Contrary to BET Awards, former San Francisco Mayor Willie Brown is very much alive – San Francisco Chronicle

The BET Awards on Sunday evening included former San Francisco Mayor Willie Brown in an “In Memoriam” tribute segment to people who died in the last year.

Just one problem: He’s very much alive.

Brown, 86, was surprised to field a flood of calls from friends and family members checking on his well-being.

“I couldn’t figure out why the phone was all lit up,” Brown said Sunday night. “Finally, my niece called and she was pissed off — she said, ‘If you’re going to die, you’re supposed to tell me.’”

Screenshots of the broadcast shared over social media showed a photo of a smiling Brown with the title: “Willie Lewis Brown Jr., Politician.” It seemed the network might have confused Brown with Hall of Fame former Oakland Raiders cornerback Willie Brown, who died in October at 78.

BET issued a statement Monday morning that noted the mistake had been corrected.

“Our sincerest apologies go to Willie Lewis Brown Jr. , a dedicated public servant for over 30 years, and former mayor of San Francisco,” company officials said. “The in memoriam package was immediately corrected before the rebroadcast, and BET has been in direct contact with Mr. Brown and his family.”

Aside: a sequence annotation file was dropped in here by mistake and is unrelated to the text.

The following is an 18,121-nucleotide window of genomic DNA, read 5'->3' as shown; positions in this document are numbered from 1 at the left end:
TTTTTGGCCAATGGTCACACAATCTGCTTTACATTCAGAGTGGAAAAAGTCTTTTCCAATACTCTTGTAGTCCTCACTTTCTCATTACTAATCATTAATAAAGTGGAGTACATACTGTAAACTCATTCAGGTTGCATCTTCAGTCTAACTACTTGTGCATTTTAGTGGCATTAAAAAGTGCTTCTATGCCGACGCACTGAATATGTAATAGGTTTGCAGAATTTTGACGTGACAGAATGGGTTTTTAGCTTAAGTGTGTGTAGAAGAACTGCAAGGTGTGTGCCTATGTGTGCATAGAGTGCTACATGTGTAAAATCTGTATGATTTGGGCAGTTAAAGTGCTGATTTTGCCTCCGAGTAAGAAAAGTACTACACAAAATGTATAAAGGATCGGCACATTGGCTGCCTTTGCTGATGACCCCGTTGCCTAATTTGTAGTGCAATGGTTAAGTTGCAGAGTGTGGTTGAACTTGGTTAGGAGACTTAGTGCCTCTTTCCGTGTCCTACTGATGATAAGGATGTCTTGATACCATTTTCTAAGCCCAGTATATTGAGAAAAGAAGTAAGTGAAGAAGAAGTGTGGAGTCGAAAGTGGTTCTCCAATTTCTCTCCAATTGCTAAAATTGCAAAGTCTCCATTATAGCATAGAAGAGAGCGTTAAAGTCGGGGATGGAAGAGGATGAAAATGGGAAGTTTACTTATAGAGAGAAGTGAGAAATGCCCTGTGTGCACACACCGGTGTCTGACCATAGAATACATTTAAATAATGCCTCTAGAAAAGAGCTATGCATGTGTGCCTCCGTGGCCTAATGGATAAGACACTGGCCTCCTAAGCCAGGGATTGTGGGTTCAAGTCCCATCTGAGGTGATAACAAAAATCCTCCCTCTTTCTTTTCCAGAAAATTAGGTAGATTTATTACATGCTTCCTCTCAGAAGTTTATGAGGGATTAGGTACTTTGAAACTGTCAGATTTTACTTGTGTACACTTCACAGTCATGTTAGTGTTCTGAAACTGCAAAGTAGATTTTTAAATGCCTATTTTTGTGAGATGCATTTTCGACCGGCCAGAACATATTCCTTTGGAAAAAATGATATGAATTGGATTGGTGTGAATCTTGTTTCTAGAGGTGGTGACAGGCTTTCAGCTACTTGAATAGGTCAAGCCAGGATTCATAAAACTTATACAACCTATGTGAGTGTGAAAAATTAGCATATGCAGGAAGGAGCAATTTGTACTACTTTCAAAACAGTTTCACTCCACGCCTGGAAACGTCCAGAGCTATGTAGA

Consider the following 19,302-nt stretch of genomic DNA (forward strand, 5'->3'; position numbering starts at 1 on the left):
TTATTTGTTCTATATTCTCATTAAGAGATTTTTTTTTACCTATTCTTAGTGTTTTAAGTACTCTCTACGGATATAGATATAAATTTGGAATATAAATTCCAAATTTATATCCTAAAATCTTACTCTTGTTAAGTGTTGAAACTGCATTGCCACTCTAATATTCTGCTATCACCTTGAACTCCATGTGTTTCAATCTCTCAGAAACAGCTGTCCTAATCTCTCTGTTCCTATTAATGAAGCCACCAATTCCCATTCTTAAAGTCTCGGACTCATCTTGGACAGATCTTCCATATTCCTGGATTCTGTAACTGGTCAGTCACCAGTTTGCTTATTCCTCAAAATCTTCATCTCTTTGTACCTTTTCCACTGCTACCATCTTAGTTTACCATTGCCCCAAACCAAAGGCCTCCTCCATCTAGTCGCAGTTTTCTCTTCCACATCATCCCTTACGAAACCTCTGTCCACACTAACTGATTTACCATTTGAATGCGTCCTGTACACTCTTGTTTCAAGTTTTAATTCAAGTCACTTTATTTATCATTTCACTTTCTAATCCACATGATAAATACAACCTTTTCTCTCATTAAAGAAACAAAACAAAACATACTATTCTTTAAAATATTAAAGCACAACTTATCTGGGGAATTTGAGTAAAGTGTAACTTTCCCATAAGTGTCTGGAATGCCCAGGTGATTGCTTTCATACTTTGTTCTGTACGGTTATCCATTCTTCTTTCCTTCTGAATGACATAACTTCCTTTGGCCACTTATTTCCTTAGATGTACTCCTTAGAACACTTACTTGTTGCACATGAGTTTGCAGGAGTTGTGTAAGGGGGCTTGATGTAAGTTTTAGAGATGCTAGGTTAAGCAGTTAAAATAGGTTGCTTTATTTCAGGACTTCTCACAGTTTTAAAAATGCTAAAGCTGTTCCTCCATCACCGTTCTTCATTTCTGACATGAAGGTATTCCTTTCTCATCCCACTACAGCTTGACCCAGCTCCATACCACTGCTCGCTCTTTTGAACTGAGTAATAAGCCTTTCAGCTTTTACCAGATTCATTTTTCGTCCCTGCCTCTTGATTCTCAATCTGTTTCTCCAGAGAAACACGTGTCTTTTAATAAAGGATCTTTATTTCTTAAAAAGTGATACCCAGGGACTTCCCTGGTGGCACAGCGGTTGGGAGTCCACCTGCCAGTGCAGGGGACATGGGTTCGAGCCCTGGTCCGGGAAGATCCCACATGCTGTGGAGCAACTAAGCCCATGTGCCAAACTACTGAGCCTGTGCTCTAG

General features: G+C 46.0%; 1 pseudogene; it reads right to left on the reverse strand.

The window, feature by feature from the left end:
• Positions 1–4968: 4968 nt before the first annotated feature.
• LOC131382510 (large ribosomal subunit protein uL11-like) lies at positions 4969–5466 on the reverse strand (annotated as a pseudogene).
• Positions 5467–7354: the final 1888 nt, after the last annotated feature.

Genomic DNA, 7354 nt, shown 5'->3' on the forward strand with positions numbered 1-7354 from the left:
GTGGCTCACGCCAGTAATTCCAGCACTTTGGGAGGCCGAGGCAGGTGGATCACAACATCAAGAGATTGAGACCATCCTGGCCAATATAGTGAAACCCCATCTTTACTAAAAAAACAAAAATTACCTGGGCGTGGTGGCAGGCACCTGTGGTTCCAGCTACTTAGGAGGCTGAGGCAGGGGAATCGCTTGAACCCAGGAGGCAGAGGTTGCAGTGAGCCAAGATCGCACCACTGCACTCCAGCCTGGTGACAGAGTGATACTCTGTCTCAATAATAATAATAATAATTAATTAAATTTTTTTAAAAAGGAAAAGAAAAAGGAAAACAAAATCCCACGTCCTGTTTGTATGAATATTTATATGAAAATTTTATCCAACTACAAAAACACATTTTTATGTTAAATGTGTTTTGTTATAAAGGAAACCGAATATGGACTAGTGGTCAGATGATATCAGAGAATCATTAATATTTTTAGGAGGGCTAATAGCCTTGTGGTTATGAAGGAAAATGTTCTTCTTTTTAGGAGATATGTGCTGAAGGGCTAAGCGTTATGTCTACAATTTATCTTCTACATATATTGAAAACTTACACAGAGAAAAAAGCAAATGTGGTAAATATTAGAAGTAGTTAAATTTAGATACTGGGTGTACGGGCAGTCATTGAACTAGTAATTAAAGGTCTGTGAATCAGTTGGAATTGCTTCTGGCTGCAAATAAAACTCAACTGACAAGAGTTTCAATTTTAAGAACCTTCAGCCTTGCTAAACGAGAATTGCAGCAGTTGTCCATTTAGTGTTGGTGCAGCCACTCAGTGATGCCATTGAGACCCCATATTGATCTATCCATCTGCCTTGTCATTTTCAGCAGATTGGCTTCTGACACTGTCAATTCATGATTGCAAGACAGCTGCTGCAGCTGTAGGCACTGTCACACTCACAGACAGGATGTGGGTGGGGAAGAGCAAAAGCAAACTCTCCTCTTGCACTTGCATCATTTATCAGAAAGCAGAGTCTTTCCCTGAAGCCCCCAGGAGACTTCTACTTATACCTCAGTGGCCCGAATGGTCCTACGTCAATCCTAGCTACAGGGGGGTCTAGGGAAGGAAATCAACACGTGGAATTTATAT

Brown, who writes a weekly column for The Chronicle, said he hadn’t been watching but heard first from friends on the East Coast — where the awards aired earlier — and then from a BET executive who “profusely apologized” for the error.

Brown said he was told BET would correct the segment for its West Coast airing. He said he was “surprised” nobody had fact-checked his supposed demise but generally laughed it off.

“I also said, ‘Whatever you do, please don’t fire anybody,’” Brown said.

Brown said one friend who’d called Sunday had mused about the reaction generated by “news” of his passing. “I said, ‘That doesn’t mean I’m cared for,’” Brown joked. “‘Those are people that owed me money.’” He said the calls had left him partly bemused.

“I said, ‘Let me ask a question: If you thought someone died, why would you be calling them?’” Brown said. “One my guys said, ‘Knowing you, I’d call you.’”

Chronicle staff writer Tony Bravo contributed to this report.

Matt Kawahara is a San Francisco Chronicle staff writer. Email: Twitter: @matthewkawahara